King's 'dream' still unfulfilled for black job-seekers
The 1963 March on Washington called for jobs as well as freedom, and the African-American jobless rate, while it has varied over time, is still double that for whites.
Fifty years after the Rev. Martin Luther King Jr. delivered his “I Have a Dream” speech, black Americans are, by one measure, no closer to his vision of economic opportunity than they were back in that era.
Speaking Wednesday at the same Lincoln Memorial venue where Dr. King stood, President Obama pointed to lingering economic disparities as evidence that the dream of that 1963 march is unfulfilled.
"They were there seeking jobs as well as justice, not just the absence of oppression but the presence of economic opportunity," the president said.
Unemployment for black Americans stands at 12.6 percent as of July, almost twice the 6.6 percent jobless rate seen by whites.
Comparable numbers from the Labor Department aren’t available going back to 1963, when King stood at a microphone on the National Mall in Washington. In 1972, though, that gap was essentially the same: Unemployment for blacks was double that for whites.
Over the intervening years, the divide has widened and narrowed at times but has largely hovered near that level. For example, the African-American jobless rate was precisely double that for whites during this year’s second quarter, and during portions of 2004, 2001, 1991, 1982, and 1976.
King’s speech, and the wider march to which he spoke was a movement focused on jobs as well as civil rights. It was a "March on Washington for Jobs and Freedom." And a major introductory chord of the speech was framed in the language of economics.
“In a sense, we've come to our nation's capital to cash a check,” King said. “When the architects of our republic wrote the magnificent words of the Constitution and the Declaration of Independence, they were signing a promissory note to which every American was to fall heir. This note was a promise that all men, yes, black men as well as white men, would be guaranteed the ‘unalienable Rights’ of ‘Life, Liberty and the pursuit of Happiness.’ ”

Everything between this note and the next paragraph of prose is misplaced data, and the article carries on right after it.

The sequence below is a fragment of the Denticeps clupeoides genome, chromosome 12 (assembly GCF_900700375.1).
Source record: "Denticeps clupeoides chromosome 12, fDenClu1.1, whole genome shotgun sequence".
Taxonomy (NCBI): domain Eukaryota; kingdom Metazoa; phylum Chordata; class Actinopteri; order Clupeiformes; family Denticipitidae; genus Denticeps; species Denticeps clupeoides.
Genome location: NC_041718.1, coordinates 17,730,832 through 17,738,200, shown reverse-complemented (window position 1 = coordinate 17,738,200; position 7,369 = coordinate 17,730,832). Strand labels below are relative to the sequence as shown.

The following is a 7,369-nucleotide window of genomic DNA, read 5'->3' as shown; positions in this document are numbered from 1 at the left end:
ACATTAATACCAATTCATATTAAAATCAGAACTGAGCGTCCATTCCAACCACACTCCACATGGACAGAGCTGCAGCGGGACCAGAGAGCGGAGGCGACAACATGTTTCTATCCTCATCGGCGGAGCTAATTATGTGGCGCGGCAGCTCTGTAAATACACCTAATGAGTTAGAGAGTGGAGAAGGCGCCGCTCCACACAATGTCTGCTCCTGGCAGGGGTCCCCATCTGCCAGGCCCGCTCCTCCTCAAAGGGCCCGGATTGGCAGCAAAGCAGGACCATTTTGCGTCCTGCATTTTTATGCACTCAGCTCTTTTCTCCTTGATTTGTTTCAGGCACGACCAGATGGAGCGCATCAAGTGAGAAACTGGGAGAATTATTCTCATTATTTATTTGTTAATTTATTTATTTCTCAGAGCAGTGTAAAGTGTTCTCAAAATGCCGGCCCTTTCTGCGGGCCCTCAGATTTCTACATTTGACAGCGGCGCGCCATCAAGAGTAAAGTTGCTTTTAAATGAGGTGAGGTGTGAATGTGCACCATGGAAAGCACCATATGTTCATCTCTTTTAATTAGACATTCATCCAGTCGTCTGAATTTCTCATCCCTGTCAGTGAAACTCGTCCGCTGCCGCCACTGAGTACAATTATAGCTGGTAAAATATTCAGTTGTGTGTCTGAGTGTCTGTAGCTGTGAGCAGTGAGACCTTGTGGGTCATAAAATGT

He added: “We refuse to believe that the bank of justice is bankrupt. We refuse to believe that there are insufficient funds in the great vaults of opportunity of this nation.”
Of course, the jobless-rate gap is just one measure of economic progress. But it’s an important one, given the central role that employment plays in economic opportunity.
In part, the racial gap in employment also reflects a gap in education.
Unemployment is far higher today among less-educated Americans – of whatever race – than among those who have studied beyond high school.
One study by the Schott Foundation for Public Education, for example, notes a 52 percent high school graduation rate for black males, 26 percentage points lower than for white males. At current rates of progress, "it would take another 50 years to close the graduation gap between black males and their white male counterparts," the report concludes.
“When black males are given access to schools and resources similar to those given to white males, their performance levels improve,” the foundation said in a 2008 report, which noted that in some states the graduation gap is minimal.
Jared Bernstein, a former Obama administration economist, argues that one of the best ways to lift opportunities for blacks is to strengthen the overall economy. People of all races, in the current climate, have fewer job options than they would in a faster-growth environment.
“The last time this economy was operating with truly tight labor markets, back in the latter 1990s, I was quite struck by the gains made by African-Americans, both in absolute terms and relative to whites,” Mr. Bernstein writes in a recent blog post.